Living kidney donors are carefully screened, but despite overall good health, long-term donor outcomes have been shown to vary by predonation demographics. Since 2013 the United Network for Organ Sharing has mandated 2 year postdonation follow-up with measurements of kidney function and proteinuria.
Using data from the Scientific Registry of Transplant Recipients, we sought to analyze donor factors associated with the percent change of kidney function from baseline (predonation) to 2 years postdonation, along with incidence of proteinuria reported within the same follow up period.
Older donor age, male gender, black race, and body mass index (BMI) greater than 25 kg/m were independently associated with a greater percent decline in estimated glomerular filtration rate (eGFR). Male gender, black race, and higher BMI were also independently associated with incident proteinuria. In contrast, younger donor age was associated with proteinuria, but proteinuria did not correlate with greater decline in eGFR in the overall cohort.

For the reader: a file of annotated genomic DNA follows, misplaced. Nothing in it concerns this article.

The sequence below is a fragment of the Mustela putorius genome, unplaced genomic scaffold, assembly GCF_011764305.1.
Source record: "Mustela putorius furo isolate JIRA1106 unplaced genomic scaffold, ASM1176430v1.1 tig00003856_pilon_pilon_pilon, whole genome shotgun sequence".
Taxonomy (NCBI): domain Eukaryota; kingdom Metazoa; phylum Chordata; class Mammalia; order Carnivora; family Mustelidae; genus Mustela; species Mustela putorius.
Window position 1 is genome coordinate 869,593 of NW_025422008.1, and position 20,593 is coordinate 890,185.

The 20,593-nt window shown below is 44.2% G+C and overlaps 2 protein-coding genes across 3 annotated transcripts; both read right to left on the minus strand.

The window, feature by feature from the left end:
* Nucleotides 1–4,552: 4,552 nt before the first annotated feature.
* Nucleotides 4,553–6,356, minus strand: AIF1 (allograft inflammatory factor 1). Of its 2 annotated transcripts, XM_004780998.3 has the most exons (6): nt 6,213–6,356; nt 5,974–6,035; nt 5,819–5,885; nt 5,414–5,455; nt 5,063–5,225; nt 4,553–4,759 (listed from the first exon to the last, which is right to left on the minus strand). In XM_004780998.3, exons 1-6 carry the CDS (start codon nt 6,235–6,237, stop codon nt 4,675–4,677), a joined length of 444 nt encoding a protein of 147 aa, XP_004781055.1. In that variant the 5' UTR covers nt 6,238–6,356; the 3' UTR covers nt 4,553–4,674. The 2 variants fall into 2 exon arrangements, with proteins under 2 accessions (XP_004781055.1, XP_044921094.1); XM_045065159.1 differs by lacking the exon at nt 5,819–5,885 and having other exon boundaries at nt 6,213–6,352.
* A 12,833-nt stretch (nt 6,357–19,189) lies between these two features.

Donor factors associated with lower eGFR at 2 years postdonation were similar to those previously found to be associated with long-term risk for End Stage Renal Disease (ESRD). Early postdonation assessment of kidney function and proteinuria may help to identify donors who are at greater risk of ESRD and who may benefit from more intense long-term monitoring.